• Insurers – robbers are following your online profiles – you post pictures of yourself on holidays and have advertised that you are not home – insurance companies do not want to insure you if your asking to be robbed.  May even come down to health insurance being affected as well.
  • social profiling does not only happen on the web, but with any apps that we download onto our devices – they ask our personal info.  Location monitoring, access to our contacts
  • identity risks – use fake email addresses – Jennifer’s post Felicia Day had this happen to her by internet trolls.  Her message, similar to Pernielle’s, PROTECT YOURSELF, censor your world in a way as to not be vulnerable.
  • tracking devices, cookies – pricing will depend on our form of social behaviour in the future (will buy more when depressed – consciously and unconsciously advertise this on Facebook).

Everything  that is being posted on social media is being stored in personal identity banks.  Pernielle Tanberg introduces the topic of Data Sex, and that there are two main types of individuals:

1. 100% private person, never share anything.

2. Datasexual – Shares everything!  Even when they run, how many steps taken, etc. Completly transparent and “authentic” self.    Some people actually get something intimate out of this.  23 and Me is an example of this.

Tanberg explores the idea of Radical Transparency being where we, as a society,  are heading, but really this type of transparency would  only be preferred  if you were on your last job, or position where personal opinions, posts, etc would not inhibit further employment opportunities.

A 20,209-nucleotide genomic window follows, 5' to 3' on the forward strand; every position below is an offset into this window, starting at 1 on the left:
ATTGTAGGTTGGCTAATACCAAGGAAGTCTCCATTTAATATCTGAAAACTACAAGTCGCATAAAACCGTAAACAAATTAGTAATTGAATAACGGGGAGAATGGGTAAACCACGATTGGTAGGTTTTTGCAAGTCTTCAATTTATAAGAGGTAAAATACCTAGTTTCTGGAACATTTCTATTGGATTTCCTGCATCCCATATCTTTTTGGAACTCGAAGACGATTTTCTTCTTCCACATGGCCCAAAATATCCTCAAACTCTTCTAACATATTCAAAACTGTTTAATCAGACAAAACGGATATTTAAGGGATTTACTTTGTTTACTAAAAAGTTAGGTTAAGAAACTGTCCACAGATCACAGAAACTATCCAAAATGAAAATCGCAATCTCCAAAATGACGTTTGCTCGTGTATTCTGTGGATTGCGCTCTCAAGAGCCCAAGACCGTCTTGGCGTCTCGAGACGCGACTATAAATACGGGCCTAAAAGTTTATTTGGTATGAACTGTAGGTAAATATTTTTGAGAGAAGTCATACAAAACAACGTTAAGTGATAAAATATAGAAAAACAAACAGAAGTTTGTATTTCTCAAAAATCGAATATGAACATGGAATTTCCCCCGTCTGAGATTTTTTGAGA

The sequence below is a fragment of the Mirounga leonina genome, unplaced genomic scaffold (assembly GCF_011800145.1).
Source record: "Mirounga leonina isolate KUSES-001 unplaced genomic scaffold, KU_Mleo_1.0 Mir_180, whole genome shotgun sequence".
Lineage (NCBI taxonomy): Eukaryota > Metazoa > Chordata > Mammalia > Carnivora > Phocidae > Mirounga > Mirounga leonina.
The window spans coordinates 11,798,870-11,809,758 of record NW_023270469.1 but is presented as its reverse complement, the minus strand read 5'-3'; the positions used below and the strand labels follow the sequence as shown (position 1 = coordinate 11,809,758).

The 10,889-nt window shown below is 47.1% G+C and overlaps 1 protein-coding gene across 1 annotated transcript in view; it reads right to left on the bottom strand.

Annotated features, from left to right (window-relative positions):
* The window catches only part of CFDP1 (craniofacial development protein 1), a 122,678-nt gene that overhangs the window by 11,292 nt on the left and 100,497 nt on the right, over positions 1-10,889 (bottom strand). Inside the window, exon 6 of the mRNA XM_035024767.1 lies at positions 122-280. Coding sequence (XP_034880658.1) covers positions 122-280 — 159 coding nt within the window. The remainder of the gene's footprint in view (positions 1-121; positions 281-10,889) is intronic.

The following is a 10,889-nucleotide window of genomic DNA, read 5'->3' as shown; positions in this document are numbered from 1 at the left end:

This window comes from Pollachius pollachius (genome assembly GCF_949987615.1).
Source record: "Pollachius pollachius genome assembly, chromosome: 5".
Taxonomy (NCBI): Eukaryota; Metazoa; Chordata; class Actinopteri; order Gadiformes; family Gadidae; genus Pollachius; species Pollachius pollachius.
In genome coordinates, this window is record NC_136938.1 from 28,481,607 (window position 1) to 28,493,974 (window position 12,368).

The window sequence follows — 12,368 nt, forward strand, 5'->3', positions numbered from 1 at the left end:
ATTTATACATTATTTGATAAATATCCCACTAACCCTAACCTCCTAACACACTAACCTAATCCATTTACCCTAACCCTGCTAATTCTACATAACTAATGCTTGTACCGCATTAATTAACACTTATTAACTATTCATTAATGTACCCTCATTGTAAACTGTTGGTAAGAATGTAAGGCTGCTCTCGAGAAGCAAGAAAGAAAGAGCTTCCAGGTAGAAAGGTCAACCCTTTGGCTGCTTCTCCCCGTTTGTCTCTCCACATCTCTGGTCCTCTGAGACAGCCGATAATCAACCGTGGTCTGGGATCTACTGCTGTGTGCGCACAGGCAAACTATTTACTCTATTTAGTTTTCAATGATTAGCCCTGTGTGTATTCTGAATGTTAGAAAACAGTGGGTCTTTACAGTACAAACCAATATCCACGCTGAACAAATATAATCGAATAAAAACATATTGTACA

We have a right to control our transparency, Facebook wants us to be very transparent, very thin!  Some people are giving in to Facebook,  giving everything including their cell phone numbers.  I don’t, in fact I feel that I sit somewhere in the middle of the Data Sex population, I am not Datasexual, but I am not 100% private.  I do share happy occasions, but not occasions in which I feel that I could be so transparent as to cost me my job or hurt my loved ones.  One easy trick, wear a hat to protect your facial recognition – apps and websites have a harder time with facial recognition when we have a hat on in our on-line pictures.

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image credit: Young Woman With A Fancy Hat via free images (license)

Other than changing your identity to protect yourself, there are apps and websites that allow you to see what others see of your information Kristina posted , I Shared What.  But I have to be honest, I didn’t try it, simply because after researching this week, I have found that I am more cautious than ever about entering personal information into sites or apps or posting thoughts onto social media that may be read wrong as Ron Johnson discussed.

I now wonder, if Justine Sacco has more than one social identity, would she have been dismissed from her job?

Good Grief?

“Hello Cats and Kittens”

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image credit: Angel Of Grief via free images (license)